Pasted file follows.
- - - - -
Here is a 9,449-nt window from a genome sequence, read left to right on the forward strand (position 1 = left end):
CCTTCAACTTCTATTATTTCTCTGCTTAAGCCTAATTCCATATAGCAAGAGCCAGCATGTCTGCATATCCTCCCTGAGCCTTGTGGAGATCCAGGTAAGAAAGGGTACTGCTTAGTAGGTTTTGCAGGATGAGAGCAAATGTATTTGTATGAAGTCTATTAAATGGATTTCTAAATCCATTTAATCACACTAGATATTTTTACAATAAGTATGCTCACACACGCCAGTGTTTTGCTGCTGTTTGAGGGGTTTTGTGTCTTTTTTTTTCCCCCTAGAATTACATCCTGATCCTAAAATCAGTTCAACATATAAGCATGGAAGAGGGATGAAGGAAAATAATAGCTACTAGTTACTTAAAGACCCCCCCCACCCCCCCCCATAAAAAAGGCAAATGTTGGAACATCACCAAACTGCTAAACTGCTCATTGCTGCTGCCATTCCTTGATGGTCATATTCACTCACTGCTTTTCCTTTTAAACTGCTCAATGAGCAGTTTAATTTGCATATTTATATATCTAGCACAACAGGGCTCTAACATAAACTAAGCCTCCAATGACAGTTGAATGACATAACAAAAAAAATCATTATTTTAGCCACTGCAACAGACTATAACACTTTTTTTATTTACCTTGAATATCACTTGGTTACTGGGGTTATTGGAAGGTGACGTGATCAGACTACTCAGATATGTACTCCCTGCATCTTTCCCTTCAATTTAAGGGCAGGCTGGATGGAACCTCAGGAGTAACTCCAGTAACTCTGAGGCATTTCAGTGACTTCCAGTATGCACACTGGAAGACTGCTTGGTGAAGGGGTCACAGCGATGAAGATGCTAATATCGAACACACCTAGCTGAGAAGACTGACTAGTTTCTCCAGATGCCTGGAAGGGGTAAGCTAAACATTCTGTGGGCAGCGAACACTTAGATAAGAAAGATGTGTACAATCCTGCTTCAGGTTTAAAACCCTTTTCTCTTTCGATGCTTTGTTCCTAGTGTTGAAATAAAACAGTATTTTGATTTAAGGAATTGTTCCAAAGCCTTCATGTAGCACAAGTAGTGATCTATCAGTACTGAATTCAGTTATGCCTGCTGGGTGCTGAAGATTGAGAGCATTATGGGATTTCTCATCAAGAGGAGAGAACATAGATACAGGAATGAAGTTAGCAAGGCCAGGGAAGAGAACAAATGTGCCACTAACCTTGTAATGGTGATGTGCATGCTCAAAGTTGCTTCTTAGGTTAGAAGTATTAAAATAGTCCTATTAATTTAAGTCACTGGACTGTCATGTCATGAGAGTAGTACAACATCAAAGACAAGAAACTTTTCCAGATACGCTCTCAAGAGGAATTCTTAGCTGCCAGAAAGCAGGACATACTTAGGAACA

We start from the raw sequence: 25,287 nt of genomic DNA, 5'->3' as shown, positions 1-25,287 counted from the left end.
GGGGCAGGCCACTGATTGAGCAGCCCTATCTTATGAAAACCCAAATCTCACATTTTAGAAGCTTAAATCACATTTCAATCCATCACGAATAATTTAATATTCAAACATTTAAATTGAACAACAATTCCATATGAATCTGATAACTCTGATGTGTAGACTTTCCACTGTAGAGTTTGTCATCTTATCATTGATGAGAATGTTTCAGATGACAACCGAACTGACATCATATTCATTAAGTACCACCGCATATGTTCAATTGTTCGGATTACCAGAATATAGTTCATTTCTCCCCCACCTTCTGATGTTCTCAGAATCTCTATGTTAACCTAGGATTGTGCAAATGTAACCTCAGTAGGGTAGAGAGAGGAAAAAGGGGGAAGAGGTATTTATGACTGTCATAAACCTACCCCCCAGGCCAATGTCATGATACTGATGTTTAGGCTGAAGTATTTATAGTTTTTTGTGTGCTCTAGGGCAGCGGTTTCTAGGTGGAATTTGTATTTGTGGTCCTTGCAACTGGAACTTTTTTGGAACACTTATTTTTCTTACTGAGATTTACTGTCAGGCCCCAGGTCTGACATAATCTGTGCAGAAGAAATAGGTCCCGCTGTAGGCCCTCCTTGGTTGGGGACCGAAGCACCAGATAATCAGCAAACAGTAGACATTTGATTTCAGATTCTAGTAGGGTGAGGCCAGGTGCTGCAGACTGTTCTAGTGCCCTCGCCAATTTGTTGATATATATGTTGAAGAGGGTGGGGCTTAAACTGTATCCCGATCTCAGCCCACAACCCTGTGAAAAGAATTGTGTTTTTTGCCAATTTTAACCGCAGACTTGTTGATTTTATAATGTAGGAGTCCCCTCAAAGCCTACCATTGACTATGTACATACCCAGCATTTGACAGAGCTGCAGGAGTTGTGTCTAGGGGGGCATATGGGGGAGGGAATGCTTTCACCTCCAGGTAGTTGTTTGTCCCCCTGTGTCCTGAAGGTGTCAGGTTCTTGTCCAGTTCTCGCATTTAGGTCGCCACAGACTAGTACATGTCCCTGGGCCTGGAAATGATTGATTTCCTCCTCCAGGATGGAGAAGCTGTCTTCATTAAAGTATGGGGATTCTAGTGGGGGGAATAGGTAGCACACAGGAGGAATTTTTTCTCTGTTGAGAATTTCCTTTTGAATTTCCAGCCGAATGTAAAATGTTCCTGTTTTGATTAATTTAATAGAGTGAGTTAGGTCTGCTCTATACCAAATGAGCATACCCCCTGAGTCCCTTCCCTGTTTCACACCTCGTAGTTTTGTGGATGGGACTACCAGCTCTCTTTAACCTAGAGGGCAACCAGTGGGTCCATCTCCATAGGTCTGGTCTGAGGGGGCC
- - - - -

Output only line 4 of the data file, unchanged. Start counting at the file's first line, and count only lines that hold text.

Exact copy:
GGGGCAGGCCACTGATTGAGCAGCCCTATCTTATGAAAACCCAAATCTCACATTTTAGAAGCTTAAATCACATTTCAATCCATCACGAATAATTTAATATTCAAACATTTAAATTGAACAACAATTCCATATGAATCTGATAACTCTGATGTGTAGACTTTCCACTGTAGAGTTTGTCATCTTATCATTGATGAGAATGTTTCAGATGACAACCGAACTGACATCATATTCATTAAGTACCACCGCATATGTTCAATTGTTCGGATTACCAGAATATAGTTCATTTCTCCCCCACCTTCTGATGTTCTCAGAATCTCTATGTTAACCTAGGATTGTGCAAATGTAACCTCAGTAGGGTAGAGAGAGGAAAAAGGGGGAAGAGGTATTTATGACTGTCATAAACCTACCCCCCAGGCCAATGTCATGATACTGATGTTTAGGCTGAAGTATTTATAGTTTTTTGTGTGCTCTAGGGCAGCGGTTTCTAGGTGGAATTTGTATTTGTGGTCCTTGCAACTGGAACTTTTTTGGAACACTTATTTTTCTTACTGAGATTTACTGTCAGGCCCCAGGTCTGACATAATCTGTGCAGAAGAAATAGGTCCCGCTGTAGGCCCTCCTTGGTTGGGGACCGAAGCACCAGATAATCAGCAAACAGTAGACATTTGATTTCAGATTCTAGTAGGGTGAGGCCAGGTGCTGCAGACTGTTCTAGTGCCCTCGCCAATTTGTTGATATATATGTTGAAGAGGGTGGGGCTTAAACTGTATCCCGATCTCAGCCCACAACCCTGTGAAAAGAATTGTGTTTTTTGCCAATTTTAACCGCAGACTTGTTGATTTTATAATGTAGGAGTCCCCTCAAAGCCTACCATTGACTATGTACATACCCAGCATTTGACAGAGCTGCAGGAGTTGTGTCTAGGGGGGCATATGGGGGAGGGAATGCTTTCACCTCCAGGTAGTTGTTTGTCCCCCTGTGTCCTGAAGGTGTCAGGTTCTTGTCCAGTTCTCGCATTTAGGTCGCCACAGACTAGTACATGTCCCTGGGCCTGGAAATGATTGATTTCCTCCTCCAGGATGGAGAAGCTGTCTTCATTAAAGTATGGGGATTCTAGTGGGGGGAATAGGTAGCACACAGGAGGAATTTTTTCTCTGTTGAGAATTTCCTTTTGAATTTCCAGCCGAATGTAAAATGTTCCTGTTTTGATTAATTTAATAGAGTGAGTTAGGTCTGCTCTATACCAAATGAGCATACCCCCTGAGTCCCTTCCCTGTTTCACACCTCGTAGTTTTGTGGATGGGACTACCAGCTCTCTTTAACCTAGAGGGCAACCAGTGGGTCCATCTCCATAGGTCTGGTCTGAGGGGGCC